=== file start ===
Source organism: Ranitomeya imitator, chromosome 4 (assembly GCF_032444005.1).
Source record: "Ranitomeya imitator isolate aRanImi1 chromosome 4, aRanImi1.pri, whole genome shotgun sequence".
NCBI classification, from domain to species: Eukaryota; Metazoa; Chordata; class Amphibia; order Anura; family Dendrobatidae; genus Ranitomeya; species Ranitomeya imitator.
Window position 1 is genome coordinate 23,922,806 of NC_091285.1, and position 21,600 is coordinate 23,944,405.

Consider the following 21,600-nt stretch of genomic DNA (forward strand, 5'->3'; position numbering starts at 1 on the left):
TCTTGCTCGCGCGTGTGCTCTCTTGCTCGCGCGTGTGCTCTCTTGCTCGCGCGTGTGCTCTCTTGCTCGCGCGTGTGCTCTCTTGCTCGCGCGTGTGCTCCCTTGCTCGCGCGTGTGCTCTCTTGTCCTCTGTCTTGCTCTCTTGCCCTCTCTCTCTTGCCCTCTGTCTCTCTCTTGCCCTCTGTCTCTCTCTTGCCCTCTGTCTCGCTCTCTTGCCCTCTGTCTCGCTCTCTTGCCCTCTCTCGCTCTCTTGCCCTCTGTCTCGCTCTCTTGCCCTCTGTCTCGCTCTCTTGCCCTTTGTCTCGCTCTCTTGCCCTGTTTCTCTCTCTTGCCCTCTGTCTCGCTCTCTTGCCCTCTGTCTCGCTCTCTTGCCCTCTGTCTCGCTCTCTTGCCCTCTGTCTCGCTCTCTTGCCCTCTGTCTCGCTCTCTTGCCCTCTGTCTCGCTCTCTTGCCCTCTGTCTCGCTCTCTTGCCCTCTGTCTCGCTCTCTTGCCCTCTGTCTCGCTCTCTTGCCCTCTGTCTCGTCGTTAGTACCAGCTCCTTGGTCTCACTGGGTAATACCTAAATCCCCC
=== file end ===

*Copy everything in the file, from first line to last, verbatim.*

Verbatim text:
Source organism: Ranitomeya imitator, chromosome 4 (assembly GCF_032444005.1).
Source record: "Ranitomeya imitator isolate aRanImi1 chromosome 4, aRanImi1.pri, whole genome shotgun sequence".
NCBI classification, from domain to species: Eukaryota; Metazoa; Chordata; class Amphibia; order Anura; family Dendrobatidae; genus Ranitomeya; species Ranitomeya imitator.
Window position 1 is genome coordinate 23,922,806 of NC_091285.1, and position 21,600 is coordinate 23,944,405.

Consider the following 21,600-nt stretch of genomic DNA (forward strand, 5'->3'; position numbering starts at 1 on the left):
TCTTGCTCGCGCGTGTGCTCTCTTGCTCGCGCGTGTGCTCTCTTGCTCGCGCGTGTGCTCTCTTGCTCGCGCGTGTGCTCTCTTGCTCGCGCGTGTGCTCCCTTGCTCGCGCGTGTGCTCTCTTGTCCTCTGTCTTGCTCTCTTGCCCTCTCTCTCTTGCCCTCTGTCTCTCTCTTGCCCTCTGTCTCTCTCTTGCCCTCTGTCTCGCTCTCTTGCCCTCTGTCTCGCTCTCTTGCCCTCTCTCGCTCTCTTGCCCTCTGTCTCGCTCTCTTGCCCTCTGTCTCGCTCTCTTGCCCTTTGTCTCGCTCTCTTGCCCTGTTTCTCTCTCTTGCCCTCTGTCTCGCTCTCTTGCCCTCTGTCTCGCTCTCTTGCCCTCTGTCTCGCTCTCTTGCCCTCTGTCTCGCTCTCTTGCCCTCTGTCTCGCTCTCTTGCCCTCTGTCTCGCTCTCTTGCCCTCTGTCTCGCTCTCTTGCCCTCTGTCTCGCTCTCTTGCCCTCTGTCTCGCTCTCTTGCCCTCTGTCTCGTCGTTAGTACCAGCTCCTTGGTCTCACTGGGTAATACCTAAATCCCCC